Study shows that air filtration significantly contributes to air pollution in the Stuttgart area Am Neckartor.
Since December 2018, a pilot project for air filtration has been under way in the Stuttgart area Am Neckartor, involving the state of Baden-Württemberg and the city of Stuttgart. Executor of this Project is the Ludwigsburg-based company MANN+HUMMEL. An accompanying scientific study has now shown that nitrogen dioxide and particulate matter PM10 in the ambient air can be significantly reduced with the air filter columns. The investigations clearly show that the so-called Cubes filters lead to an improvement of the air quality. On average, a reduction of 9 percent of the nitrogen dioxide load, i.e. 4-5 µg/m³, is achieved, while a reduction of 10 to 19 percent can even be observed in the vicinity of the pavement and close to the buildings. Investigations focusing on particulate matter PM10 showed an average reduction of over 10 percent. MANN+HUMMEL has now published the final report of the extensive investigations, from which the individual results can be seen.
Transport Minister Winfried Hermann MdL: “Thanks to a variety of measures, air quality has improved. The combination of these measures is essential for adhering to the immission limit value. The air filter columns at Stuttgart’s Neckartor contribute significantly to the fact that this measuring station is no longer one of the measuring stations with the highest pollution levels in Germany. I believe this is a great success.”
Jan-Eric Raschke, Director & Chief Product Owner Public Air Solutions at MANN+HUMMEL, explained: “With these studies, we have scientifically proven that our Filter Cubes significantly reduce harmful gases such as NO2 and fine dust at hotspots. We are delighted that our innovative filtration technology can contribute to the protection of Stuttgart's residents and visitors.”
Transport Minister Winfried Hermann: “Air filter columns are a technical contribution to defuse locally limited problem areas. At the beginning of the pilot project, we said that we would spare no effort when it comes to achieving cleaner air.
The Ministry of Transport relies on sustainable forms of mobility and innovative technologies to ensure the fastest possible and permanent adherence to limit values. This primarily includes low-emission and regulation-compliant vehicles, greater and better public transport, intelligent traffic control and better conditions for cyclists and pedestrians.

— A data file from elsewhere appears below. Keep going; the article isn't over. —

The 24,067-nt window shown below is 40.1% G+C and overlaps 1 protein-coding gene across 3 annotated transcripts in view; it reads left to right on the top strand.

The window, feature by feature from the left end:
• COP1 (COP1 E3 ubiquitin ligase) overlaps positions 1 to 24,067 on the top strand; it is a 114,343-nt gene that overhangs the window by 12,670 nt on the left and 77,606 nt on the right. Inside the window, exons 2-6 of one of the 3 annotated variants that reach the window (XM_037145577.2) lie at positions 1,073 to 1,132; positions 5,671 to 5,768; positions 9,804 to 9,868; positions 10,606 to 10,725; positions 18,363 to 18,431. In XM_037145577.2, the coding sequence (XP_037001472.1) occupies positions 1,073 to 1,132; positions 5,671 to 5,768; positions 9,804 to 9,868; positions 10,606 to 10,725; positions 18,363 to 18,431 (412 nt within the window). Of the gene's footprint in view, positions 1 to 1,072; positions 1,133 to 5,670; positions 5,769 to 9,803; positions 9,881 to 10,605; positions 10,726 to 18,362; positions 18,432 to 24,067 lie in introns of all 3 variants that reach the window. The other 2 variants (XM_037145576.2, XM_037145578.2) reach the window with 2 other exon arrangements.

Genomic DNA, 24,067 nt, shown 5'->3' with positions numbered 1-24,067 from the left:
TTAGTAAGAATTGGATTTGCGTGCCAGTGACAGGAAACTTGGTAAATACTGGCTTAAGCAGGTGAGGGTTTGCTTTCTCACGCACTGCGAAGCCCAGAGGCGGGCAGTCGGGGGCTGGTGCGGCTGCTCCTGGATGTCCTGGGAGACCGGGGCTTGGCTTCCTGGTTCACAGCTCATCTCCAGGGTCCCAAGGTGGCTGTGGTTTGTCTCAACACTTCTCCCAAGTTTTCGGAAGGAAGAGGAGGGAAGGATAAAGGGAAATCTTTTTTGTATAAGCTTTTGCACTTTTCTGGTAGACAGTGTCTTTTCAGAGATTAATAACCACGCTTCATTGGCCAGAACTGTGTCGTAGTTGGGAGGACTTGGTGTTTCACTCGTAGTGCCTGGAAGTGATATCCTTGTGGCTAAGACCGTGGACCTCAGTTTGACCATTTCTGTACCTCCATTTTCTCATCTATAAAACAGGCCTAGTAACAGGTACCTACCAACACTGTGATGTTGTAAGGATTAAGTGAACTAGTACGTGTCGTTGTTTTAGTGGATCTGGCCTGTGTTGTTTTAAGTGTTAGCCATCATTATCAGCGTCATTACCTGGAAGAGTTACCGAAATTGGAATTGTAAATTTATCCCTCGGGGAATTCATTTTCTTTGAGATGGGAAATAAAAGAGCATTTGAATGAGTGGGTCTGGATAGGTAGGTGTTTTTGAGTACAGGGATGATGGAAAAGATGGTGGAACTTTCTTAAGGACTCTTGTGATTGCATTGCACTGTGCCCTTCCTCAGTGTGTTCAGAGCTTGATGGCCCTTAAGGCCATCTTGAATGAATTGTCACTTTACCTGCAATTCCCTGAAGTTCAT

Air filter column technology has proven itself as a measure for inner-city hotspots. Air filter columns improve the air quality in the three corresponding road sections in Stuttgart. Since July 2020 such columns are also operated in Heilbronn, Weinsberger Straße. The air filter columns used by the state government are designed for use in particularly highly polluted road sections. The Filter Cubes are generally free-standing, integrated at stops or used in advertising or information boards.
The state government’s measures are effective: in 2019, the permitted annual average value for nitrogen dioxide (NO2) of 40 µg/m³ was only exceeded in four cities in Baden-Württemberg. In 2018, it was still 14 cities. In 2017, it was 17 cities.
Final report: Filtration pilot project at Am Neckartor in Stuttgart
The immission limit values for nitrogen dioxide (NO2) and PM10 fine dust as well as the obligation to adhere to these arise from the Air Quality Directive of the European Union (Directive 2008/50/EC) and its implementation in national law within the framework of the Federal Immission Control Act (BImSchG). The limit value for PM10 fine dust amounting to an annual average of 40 µg/m³ has been adhered to across the board in Baden-Württemberg since 2011; the limit value for PM10 fine dust amounting to a daily average of 50 µg/m³ with 35 permissible exceedances in the calendar year has been adhered to since 2018. The limit value for nitrogen dioxide amounting to an hourly average of 200 µg/m³ with 18 permissible exceedances in the calendar year has been adhered to across the state since 2017. The limit value for the annual average of nitrogen dioxide amounting to 40 µg/m³ was only exceeded in four cities in Baden-Württemberg in 2019.